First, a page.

Before I point to this great term I picked up at the fairfax, let me jump on my soapbox for a second. One of my biggest peeves is when somebody says the phrase "let's not get into semantics". I've probably been guilty of it just as much as the next guy, but nine times out of ten, when somebody says that phrase, they're really saying "There's something deeper there, but let's just gloss over it and stay on the surface." If you ever want to see me bite my tongue to the point of bleeding, let me talk for awhile and then butt in and say "let's not get into semantics here."
According to wikipedia:
"Semantics (Greek semantikos, giving signs, significant, symptomatic, from sema, sign) refers to the aspects of meaning that are expressed in a language, code, or other form of representation."
As Eric Maisel has eloquently said in two or three places, the role of an artist is making meaning in the world. So if somebody doesn't want to get into what a word or phrase or an idea means, why do people like me even exist? There's probably a lot that could be unpacked here. There are probably many out there who wish people like myself didn't exits, but let's not get into semantics.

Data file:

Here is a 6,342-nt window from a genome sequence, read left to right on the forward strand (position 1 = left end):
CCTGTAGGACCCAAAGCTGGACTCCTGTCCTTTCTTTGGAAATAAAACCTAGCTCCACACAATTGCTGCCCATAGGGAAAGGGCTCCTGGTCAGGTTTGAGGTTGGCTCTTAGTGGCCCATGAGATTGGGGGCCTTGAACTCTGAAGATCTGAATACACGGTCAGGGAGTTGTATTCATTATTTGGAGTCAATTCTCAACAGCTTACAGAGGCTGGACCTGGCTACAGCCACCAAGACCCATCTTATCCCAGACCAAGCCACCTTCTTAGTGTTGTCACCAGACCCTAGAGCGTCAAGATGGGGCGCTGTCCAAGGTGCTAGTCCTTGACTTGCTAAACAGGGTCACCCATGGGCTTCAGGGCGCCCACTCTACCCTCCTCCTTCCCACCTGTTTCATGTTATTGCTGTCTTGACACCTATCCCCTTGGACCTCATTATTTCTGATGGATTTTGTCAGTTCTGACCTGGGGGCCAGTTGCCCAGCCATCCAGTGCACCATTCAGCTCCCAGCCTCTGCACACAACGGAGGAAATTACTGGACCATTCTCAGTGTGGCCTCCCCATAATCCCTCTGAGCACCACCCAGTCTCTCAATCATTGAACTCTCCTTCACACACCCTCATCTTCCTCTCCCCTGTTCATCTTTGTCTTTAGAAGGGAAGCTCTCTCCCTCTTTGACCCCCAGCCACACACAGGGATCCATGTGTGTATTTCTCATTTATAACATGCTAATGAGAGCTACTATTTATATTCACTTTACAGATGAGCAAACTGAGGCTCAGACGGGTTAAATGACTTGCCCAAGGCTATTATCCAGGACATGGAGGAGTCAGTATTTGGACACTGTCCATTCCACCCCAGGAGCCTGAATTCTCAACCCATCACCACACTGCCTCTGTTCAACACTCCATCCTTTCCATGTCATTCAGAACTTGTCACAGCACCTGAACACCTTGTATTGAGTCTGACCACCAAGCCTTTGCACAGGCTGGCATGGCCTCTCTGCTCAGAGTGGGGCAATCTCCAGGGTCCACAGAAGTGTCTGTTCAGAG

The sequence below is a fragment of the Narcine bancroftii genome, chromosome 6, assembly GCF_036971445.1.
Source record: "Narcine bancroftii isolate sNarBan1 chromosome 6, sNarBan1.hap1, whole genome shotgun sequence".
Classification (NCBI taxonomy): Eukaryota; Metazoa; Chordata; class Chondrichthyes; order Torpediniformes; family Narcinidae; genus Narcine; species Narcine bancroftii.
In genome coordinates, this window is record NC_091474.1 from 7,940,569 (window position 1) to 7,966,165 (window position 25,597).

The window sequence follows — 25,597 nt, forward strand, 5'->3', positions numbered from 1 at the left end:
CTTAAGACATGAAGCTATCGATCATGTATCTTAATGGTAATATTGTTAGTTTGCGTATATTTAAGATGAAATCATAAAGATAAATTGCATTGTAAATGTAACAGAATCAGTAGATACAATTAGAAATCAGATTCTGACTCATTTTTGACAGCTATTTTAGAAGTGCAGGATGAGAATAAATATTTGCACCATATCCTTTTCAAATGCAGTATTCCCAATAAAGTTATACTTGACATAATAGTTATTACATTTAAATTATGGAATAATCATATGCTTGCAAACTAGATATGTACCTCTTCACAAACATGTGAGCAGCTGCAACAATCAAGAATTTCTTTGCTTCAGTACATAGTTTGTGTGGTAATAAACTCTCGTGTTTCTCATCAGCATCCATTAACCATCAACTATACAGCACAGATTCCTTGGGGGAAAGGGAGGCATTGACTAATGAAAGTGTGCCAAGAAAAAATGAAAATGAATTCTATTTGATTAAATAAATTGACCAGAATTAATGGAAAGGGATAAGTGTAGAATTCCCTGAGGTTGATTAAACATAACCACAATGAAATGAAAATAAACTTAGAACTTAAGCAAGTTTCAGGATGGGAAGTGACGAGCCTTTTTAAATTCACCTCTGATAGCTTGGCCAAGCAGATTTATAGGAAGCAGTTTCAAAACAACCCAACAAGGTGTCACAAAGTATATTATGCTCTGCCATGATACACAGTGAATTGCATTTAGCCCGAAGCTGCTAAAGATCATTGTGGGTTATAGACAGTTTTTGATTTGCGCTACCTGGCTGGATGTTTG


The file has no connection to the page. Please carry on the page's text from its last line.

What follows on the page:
At any rate, Alice at the fairfax brought up a new phrase that I really like. Not sure who first coined it, but the term is "believer-artist", and I think I'm going to incorporate it into my everyday conversation. There's a debate that's been going on at least as long as I've been in music, and probably a lot longer. Are you a "Christian band" or a "band of Christians"? I usually will answer that I'm in a Christian band, but realize there are a lot of artists out there who are called to make art that falls outside of the CCM world. But what if somebody who falls outside of that world wants to make "Christian art"? Do they have to change their whole approach? Or what if I want to write a song that doesn't directly refer to my faith in Christ? Am I to be shunned and banished to a place where there is weeping and gnashing of teeth?
The idea of the "believer-artist" frees me of this. I'm a believer, and I make art. Sometimes it might fall under the realm of "Christian art", and sometimes it may not. But my belief in a Creator will inform what I myself create. It reminds me of a brilliant quote from Meister Eckhart (there's a whole argument we could get into about Meister Eckhart, and I'm taking this quote a tad out of context because he was talking about personal holiness, but let's not get into semantics here):
"People should not worry as much about what they do but rather about what they are."